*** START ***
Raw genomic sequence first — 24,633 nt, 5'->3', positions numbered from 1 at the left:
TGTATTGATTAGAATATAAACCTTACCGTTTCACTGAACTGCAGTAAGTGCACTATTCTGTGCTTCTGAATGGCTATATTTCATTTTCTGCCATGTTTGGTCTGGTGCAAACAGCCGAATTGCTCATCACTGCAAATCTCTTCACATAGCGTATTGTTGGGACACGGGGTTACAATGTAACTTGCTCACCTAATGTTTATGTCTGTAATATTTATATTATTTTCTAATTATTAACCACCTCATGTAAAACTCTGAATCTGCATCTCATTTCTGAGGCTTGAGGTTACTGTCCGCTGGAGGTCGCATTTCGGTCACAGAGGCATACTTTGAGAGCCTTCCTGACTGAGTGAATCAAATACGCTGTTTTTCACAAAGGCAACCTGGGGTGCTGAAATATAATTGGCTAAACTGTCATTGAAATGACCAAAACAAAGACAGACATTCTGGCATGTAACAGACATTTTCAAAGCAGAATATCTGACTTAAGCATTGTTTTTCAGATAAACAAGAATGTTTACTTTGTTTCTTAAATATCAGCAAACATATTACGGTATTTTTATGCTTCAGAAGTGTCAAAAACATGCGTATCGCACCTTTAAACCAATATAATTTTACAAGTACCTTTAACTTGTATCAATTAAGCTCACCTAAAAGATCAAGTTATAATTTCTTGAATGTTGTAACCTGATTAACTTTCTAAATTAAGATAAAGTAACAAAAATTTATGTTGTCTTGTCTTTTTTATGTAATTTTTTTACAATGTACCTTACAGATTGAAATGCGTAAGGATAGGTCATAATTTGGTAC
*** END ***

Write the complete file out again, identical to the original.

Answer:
Raw genomic sequence first — 24,633 nt, 5'->3', positions numbered from 1 at the left:
TGTATTGATTAGAATATAAACCTTACCGTTTCACTGAACTGCAGTAAGTGCACTATTCTGTGCTTCTGAATGGCTATATTTCATTTTCTGCCATGTTTGGTCTGGTGCAAACAGCCGAATTGCTCATCACTGCAAATCTCTTCACATAGCGTATTGTTGGGACACGGGGTTACAATGTAACTTGCTCACCTAATGTTTATGTCTGTAATATTTATATTATTTTCTAATTATTAACCACCTCATGTAAAACTCTGAATCTGCATCTCATTTCTGAGGCTTGAGGTTACTGTCCGCTGGAGGTCGCATTTCGGTCACAGAGGCATACTTTGAGAGCCTTCCTGACTGAGTGAATCAAATACGCTGTTTTTCACAAAGGCAACCTGGGGTGCTGAAATATAATTGGCTAAACTGTCATTGAAATGACCAAAACAAAGACAGACATTCTGGCATGTAACAGACATTTTCAAAGCAGAATATCTGACTTAAGCATTGTTTTTCAGATAAACAAGAATGTTTACTTTGTTTCTTAAATATCAGCAAACATATTACGGTATTTTTATGCTTCAGAAGTGTCAAAAACATGCGTATCGCACCTTTAAACCAATATAATTTTACAAGTACCTTTAACTTGTATCAATTAAGCTCACCTAAAAGATCAAGTTATAATTTCTTGAATGTTGTAACCTGATTAACTTTCTAAATTAAGATAAAGTAACAAAAATTTATGTTGTCTTGTCTTTTTTATGTAATTTTTTTACAATGTACCTTACAGATTGAAATGCGTAAGGATAGGTCATAATTTGGTAC